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Old May 29, 2009, 10:11 AM   #1
LesNessMaN
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J. P. Sauer & Sohn Pistol History

The story I got about this gun was that it was owned by an SS general. How would I go about checking on the history of this pistol?

There are initials on the bottom of the grip that say RS.
The top of the gun says Patent J. P. Sauer & Sohn, , SUHL CA;. 7.65

The serial number is 457486
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Old May 29, 2009, 10:18 AM   #2
Jim Watson
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It is very difficult to impossible to trace the use of a wartime military weapon.
The general rule in such matters is "Buy the gun, not the story."

There is a similar gun illustrated an discussed on this board at:
http://www.thefiringline.com/forums/...d.php?t=357788
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Old May 29, 2009, 10:29 AM   #3
Bill DeShivs
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Every engraved or plated gun to come out of Germany from 1910-1950 belonged to a WW 2 German officer!
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Old May 29, 2009, 06:42 PM   #4
James K
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Every white Southerner I ever knew had an ancestor who was a general in the Confederate Army. Every WWII ETO bringback pistol was taken off a German general or field marshal.

I think I figured out why both armies lost - they had all generals and no privates!

P.S. The gun might have belonged to a German SS general (exept that the SS didn't have generals), but the holster probably belonged to an American cop. It looks like a standard police holster with a mag pouch sewn on.

Jim
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Old May 30, 2009, 12:26 AM   #5
RJay
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Come on guys, every one knows. that the German army carried chrome plated guns Can't you just see it now? A SS officer stands up on the Eastern front, waves his chrome plated P-38, yells " Follow Me " and 10,000 Russian rifles zero in on the poor slob.
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Old May 30, 2009, 12:11 PM   #6
m.p.driver
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Early war manufacture by having the safety on the slide,i think all their records were destroyed so findind information is probably all but immpossible.I had a second cousin who got into collecting german weapons in the early 50's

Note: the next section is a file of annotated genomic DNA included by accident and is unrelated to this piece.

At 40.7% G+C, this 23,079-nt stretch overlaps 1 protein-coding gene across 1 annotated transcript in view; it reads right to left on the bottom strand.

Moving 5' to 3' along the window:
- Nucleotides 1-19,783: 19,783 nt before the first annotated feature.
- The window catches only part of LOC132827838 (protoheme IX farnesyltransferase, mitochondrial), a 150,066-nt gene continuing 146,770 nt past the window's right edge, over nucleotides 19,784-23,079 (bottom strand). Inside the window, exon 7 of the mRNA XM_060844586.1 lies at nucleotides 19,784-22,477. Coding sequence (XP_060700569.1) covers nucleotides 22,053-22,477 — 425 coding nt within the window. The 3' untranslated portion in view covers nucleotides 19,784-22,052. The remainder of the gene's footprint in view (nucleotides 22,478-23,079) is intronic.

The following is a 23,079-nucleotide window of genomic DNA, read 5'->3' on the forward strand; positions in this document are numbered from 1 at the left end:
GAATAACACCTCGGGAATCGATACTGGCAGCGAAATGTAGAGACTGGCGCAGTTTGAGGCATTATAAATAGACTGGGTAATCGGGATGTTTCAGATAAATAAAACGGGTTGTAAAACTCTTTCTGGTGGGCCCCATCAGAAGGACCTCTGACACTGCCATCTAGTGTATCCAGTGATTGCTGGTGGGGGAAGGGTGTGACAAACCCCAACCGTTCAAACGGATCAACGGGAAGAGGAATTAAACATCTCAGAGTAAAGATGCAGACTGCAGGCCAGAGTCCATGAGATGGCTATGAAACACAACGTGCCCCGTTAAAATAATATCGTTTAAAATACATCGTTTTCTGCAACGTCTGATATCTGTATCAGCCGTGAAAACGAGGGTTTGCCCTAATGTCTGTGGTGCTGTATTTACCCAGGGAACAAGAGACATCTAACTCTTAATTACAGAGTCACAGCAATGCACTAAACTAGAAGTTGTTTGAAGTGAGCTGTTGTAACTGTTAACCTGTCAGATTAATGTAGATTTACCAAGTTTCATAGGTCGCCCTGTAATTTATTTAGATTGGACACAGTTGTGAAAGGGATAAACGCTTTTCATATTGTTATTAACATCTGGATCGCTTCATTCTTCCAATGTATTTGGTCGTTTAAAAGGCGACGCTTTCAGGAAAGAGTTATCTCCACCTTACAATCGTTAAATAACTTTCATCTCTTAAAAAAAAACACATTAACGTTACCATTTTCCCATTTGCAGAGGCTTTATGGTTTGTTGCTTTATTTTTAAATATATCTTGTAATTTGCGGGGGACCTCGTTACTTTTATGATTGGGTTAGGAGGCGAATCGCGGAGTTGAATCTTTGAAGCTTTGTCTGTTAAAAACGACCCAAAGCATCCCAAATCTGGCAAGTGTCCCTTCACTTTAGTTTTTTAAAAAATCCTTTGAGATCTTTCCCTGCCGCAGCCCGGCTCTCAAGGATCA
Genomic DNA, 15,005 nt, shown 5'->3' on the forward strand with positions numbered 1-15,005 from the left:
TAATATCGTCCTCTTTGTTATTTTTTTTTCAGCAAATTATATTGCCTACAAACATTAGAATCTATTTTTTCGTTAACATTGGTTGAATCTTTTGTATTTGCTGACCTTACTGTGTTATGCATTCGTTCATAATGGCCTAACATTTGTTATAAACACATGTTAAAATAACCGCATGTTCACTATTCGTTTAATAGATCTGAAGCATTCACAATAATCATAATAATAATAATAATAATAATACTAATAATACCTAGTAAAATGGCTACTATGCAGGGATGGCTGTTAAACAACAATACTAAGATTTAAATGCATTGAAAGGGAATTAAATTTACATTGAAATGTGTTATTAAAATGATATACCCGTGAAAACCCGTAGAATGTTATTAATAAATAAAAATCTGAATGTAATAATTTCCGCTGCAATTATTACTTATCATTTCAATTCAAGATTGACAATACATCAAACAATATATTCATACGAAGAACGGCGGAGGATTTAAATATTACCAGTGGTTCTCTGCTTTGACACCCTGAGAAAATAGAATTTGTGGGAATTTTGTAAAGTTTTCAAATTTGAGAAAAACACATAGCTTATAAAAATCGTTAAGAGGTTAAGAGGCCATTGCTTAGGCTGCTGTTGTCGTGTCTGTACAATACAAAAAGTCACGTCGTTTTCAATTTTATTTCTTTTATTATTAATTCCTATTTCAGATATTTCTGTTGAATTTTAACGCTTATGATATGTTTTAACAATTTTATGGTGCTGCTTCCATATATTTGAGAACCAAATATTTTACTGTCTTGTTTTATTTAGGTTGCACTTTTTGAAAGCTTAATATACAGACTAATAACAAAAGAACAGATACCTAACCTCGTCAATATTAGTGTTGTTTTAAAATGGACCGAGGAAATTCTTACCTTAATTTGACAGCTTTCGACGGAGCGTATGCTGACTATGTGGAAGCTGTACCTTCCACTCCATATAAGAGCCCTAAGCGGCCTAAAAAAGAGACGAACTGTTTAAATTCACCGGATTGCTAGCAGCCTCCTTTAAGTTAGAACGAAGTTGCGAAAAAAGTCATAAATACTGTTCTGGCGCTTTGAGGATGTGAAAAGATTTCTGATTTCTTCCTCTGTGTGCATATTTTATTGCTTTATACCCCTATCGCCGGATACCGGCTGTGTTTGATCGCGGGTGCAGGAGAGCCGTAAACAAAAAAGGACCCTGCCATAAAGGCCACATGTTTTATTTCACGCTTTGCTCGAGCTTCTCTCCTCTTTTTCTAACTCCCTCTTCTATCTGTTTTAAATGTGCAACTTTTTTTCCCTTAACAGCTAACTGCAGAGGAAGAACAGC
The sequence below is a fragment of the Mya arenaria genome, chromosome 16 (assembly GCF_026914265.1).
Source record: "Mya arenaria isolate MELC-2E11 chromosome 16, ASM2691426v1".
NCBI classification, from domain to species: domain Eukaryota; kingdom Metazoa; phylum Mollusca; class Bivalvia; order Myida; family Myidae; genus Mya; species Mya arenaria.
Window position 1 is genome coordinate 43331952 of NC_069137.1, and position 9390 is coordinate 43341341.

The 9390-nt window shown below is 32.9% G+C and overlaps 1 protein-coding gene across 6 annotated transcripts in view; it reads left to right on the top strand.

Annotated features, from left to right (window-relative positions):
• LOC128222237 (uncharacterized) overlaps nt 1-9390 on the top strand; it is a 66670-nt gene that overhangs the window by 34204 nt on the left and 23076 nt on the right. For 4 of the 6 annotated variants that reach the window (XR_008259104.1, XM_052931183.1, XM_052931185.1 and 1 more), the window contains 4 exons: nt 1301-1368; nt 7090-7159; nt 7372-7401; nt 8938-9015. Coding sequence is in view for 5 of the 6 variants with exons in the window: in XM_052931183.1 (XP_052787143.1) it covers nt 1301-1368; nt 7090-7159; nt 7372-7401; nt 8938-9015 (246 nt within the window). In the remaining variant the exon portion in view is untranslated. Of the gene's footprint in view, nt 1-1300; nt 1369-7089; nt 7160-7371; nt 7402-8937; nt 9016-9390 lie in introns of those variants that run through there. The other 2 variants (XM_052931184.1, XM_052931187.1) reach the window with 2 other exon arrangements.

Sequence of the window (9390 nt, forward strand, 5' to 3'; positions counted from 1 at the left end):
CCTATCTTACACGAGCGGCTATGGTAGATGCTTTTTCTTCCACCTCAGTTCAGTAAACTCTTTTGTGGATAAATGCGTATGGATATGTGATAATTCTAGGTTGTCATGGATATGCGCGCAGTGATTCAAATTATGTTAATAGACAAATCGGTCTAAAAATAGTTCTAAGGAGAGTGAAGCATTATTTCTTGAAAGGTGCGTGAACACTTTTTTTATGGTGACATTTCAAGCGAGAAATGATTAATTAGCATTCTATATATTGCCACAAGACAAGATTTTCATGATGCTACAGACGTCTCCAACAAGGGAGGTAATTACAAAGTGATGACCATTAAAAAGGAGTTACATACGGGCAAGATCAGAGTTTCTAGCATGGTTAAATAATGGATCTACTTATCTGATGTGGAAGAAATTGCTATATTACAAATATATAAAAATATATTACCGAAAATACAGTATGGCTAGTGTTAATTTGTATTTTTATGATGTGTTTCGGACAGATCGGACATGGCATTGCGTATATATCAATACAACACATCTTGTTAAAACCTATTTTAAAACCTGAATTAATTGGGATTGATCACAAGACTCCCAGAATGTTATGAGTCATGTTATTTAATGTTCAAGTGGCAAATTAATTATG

when people would throw in a Luger to sweetin the pot on a deal.He had a 38h,serial number 1,engraved with ivory grips with a gold swastika and couldnt find out who got it first.I could think of an individual right off but without the paper its all hearsay.But if youre interested i have a 1911 Colt that i was told was carried by Bonnie Parker,or was it Bonnie Hunt?
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Old May 31, 2009, 04:04 AM   #7
sauerfan
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Quote:
Early war manufacture by having the safety on the slide,i think all their records were destroyed so findind information is probably all but immpossible.I had a second cousin who got into collecting german weapons in the early 50's
when people would throw in a Luger to sweetin the pot on a deal.He had a 38h,serial number 1,engraved with ivory grips with a gold swastika and couldnt find out who got it first.

Hi m.p.driver,

Several things to mention:

1/No, it isn’t an early war Sauer H, but a late war. SN 457486 was made in 1944.

2/ No, Sauer’s records were not destroyed, they are still there, i. e. in the Suhl archive. But there are no special records about factory engraved pistols.

3/ Regarding Sauer H # 1: I can tell you, who was the first owner: a GI who ordered the engravings after “liberation” of the Sauer plant in April 1945. When US troops arrived in Suhl, thousands of half finished Sauer Hs were present. The were assembled for the GIs (serial number range 507.xxx to 513.xxx approximately). All these “GI souvenir” Sauers don’t have any military acceptance markings and most don’t have proof markings (eagle/N). When they came to half finished parts not having serial numbers, a totally new SN range began, starting with 1 ending at 700 approximately. Such pistols are shown in the book “J. P. Sauer & Sohn – A study on automatic pistols”, volume 1 by Jim Cate and Nico van Gijn. There are shown e.g. # 1 (!), #4, #22, #31, #32.

The # 1 shown in said book (page 366) is a plain variation and having no engravings at all. But maybe, the numbering in this chaotic time (April until July 1945) had additional number ones. There are several “GI souvenir” pistols of this period known having rich engravings made for some Chesterfields by German engravers.

You can easily distinguish an engraved “German SS general’s pistol” from a “GI souvenir” pistol: are proofs eagle/N present on frame and slide: then, it is maybe (!) an original engraving. But when no proofs are present: then the first name of the “SS general” was Joe, Mike or Bob.

Regards

Martin
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Old May 31, 2009, 07:40 PM   #8
James K
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Is it possible that those pistols marked "Hermen Gorring" in electric pencil might not be genuine?

Jim
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